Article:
Mem Inst Oswaldo Cruz, Rio de Janeiro, 97(4) June 2002
Biology of Triatoma klugi Carcavallo, Jurberg, Lent & Galvão 2001 (Heteroptera: Reduviidae) under Laboratory Conditions: Effects of Distinct Blood Sources and Susceptibility to Trypanosoma cruzi and Trypano
Departamento de Microbiologia e Parasitologia, Universidade Federal de Santa Catarina, Caixa Postal 476, 88040-900 Florianópolis, SC, Brasil
The life cycle ofu00a0Triatoma klugi Carcavallo, Jurberg, Lent & Galvão 2001 was compared under laboratory conditions using two groups of the F1 generation obtained from field-collected bugs. Among the 100 nymphs weekly fed on mice (Group A) or chicken (Group B), 77% of Group A and 67% of Group B reached the adult stage, and the mean time from the first nymphal stage to adult was 190.08 ± 28.31 days and 221.23 ± 40.50, respectively. The average span in days for each stage per group and the number of blood meals required for each stage were also evaluated. The overall mortality rate was 23% and 33% for Groups A and B, respectively. The mean number of eggs laid per month in a three-month period was of 56.20, 51.70 and 73.20 for Group A, and 64.50, 53.50 and 38.71 for Group B. Despite the blood source, comparative analysis revealed no statistically significant differences in the life cycle ofu00a0T. klugiu00a0under laboratory conditions. Infection rates over 60% were observed for both Trypanosoma cruzi strains tested. Even revealing high infection rates of the hemolymph byu00a0T. rangeli strains,u00a0T. klugiu00a0revealed no salivary gland infections and was not able to transmit the parasite.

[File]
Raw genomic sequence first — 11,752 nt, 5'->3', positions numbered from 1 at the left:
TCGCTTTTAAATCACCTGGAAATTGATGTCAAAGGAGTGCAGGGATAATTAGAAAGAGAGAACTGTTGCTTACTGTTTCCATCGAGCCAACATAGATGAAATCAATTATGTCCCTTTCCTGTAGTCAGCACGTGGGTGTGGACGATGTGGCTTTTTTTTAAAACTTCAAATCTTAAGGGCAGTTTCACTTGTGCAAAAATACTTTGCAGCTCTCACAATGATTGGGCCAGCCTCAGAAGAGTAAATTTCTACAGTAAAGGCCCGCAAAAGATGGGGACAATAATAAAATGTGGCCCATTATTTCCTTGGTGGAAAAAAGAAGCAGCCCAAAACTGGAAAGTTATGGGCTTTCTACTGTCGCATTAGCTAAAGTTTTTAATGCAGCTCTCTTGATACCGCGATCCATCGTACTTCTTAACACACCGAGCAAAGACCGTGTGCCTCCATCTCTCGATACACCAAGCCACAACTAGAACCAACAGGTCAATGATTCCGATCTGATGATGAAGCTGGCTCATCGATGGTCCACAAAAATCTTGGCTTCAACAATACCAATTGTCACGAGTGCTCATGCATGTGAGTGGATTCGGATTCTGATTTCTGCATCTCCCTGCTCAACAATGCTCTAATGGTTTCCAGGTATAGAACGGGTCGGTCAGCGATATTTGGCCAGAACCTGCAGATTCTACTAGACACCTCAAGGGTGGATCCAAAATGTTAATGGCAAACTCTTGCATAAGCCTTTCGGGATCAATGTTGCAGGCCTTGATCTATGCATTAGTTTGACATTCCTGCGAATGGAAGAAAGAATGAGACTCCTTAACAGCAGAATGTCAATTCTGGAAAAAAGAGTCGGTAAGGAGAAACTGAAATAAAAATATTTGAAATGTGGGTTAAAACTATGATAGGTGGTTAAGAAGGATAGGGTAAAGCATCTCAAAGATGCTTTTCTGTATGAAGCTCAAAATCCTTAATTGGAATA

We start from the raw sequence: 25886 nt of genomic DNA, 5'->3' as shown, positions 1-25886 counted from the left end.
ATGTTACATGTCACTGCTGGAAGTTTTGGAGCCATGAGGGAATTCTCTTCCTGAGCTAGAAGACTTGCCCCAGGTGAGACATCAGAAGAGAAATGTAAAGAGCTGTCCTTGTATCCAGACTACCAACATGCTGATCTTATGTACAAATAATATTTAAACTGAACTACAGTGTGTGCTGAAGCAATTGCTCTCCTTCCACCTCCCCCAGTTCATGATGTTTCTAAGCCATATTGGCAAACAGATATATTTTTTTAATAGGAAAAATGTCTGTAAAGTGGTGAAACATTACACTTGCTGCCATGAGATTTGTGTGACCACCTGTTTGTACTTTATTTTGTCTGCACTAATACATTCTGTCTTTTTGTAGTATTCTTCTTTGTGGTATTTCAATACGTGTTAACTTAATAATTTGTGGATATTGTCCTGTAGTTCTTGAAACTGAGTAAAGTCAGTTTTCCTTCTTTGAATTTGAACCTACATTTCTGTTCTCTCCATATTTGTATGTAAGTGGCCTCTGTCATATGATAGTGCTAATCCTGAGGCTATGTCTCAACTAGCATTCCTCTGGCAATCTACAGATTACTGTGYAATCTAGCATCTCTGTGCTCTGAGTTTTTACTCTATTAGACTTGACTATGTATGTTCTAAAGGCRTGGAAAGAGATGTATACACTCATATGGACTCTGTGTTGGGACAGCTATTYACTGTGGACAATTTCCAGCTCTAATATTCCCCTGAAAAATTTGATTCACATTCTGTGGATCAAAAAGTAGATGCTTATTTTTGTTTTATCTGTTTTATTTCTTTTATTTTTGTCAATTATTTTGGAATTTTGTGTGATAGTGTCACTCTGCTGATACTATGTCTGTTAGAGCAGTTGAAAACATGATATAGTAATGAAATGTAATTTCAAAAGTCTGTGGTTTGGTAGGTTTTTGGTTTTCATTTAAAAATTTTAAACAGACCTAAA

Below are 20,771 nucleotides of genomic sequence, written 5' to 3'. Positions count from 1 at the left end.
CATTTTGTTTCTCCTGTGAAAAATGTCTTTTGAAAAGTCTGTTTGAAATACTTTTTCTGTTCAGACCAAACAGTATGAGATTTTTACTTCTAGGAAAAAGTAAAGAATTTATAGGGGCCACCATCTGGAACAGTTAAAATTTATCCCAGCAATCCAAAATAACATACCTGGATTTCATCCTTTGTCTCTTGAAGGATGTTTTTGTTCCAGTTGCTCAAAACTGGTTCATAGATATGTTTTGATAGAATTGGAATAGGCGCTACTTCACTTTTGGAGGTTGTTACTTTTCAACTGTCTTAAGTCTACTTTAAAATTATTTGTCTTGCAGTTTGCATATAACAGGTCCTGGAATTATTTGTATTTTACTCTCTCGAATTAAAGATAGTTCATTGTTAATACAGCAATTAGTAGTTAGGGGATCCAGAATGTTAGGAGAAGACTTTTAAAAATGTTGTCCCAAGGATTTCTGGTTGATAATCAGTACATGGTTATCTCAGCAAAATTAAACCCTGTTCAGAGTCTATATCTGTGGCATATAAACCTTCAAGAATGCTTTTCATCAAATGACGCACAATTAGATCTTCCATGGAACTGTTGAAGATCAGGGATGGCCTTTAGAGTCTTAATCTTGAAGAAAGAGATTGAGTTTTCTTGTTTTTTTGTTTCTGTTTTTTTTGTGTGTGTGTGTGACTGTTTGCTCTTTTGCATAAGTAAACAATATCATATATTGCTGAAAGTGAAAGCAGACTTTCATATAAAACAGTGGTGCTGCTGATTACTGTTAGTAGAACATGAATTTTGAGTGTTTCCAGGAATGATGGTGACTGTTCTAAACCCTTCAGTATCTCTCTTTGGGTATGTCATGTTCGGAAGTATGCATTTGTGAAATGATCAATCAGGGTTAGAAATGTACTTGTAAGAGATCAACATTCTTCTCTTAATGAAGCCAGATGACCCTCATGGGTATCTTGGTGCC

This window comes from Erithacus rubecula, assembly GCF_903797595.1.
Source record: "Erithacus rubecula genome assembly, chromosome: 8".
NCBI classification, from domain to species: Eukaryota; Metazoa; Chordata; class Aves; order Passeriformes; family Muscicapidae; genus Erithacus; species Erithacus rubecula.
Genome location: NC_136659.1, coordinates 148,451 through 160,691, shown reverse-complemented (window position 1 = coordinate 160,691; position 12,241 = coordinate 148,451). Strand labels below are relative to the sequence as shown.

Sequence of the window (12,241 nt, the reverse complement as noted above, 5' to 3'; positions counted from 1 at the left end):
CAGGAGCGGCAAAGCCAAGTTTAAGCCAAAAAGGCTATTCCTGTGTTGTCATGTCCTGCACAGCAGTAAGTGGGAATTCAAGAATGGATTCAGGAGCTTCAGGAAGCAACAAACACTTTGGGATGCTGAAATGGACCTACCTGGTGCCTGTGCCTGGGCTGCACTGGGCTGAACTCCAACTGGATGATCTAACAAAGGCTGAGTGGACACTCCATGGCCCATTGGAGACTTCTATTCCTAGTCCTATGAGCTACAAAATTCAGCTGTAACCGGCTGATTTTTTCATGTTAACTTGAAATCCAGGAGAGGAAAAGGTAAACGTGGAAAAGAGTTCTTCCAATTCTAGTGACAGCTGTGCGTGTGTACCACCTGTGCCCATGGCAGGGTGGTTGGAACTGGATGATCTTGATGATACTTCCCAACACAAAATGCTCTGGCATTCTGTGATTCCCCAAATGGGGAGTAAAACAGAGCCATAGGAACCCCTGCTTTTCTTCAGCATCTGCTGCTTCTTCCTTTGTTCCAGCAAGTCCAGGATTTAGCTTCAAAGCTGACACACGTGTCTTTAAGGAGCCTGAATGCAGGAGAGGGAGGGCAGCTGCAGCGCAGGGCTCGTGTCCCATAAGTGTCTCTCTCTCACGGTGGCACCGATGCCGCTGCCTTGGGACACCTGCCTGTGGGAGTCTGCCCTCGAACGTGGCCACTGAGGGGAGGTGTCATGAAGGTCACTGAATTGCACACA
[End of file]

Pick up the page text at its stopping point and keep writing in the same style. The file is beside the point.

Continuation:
The genus Triatoma is wide spread in Latin American countries, comprising sylvatic, peridomestic and domestic triatomines and representing almost 50% of all triatomine species. Some species of this genussuch as Triatoma infestans, T. dimidiata, T. brasiliensis, T. pseudomaculata, T. sordida, T. maculata, T. barberi and T. phyllosoma are of major importance in the peridomestic and domestic transmission of Trypanosoma cruzi, the causative agent of Chagas disease (Dias 1987, Dias & Schofield 1999). Moreover, some species of the genus Triatoma may also act as T. rangeli vectors in some Central and South American countries (D'Alessandro & Saravia 1992, 1999).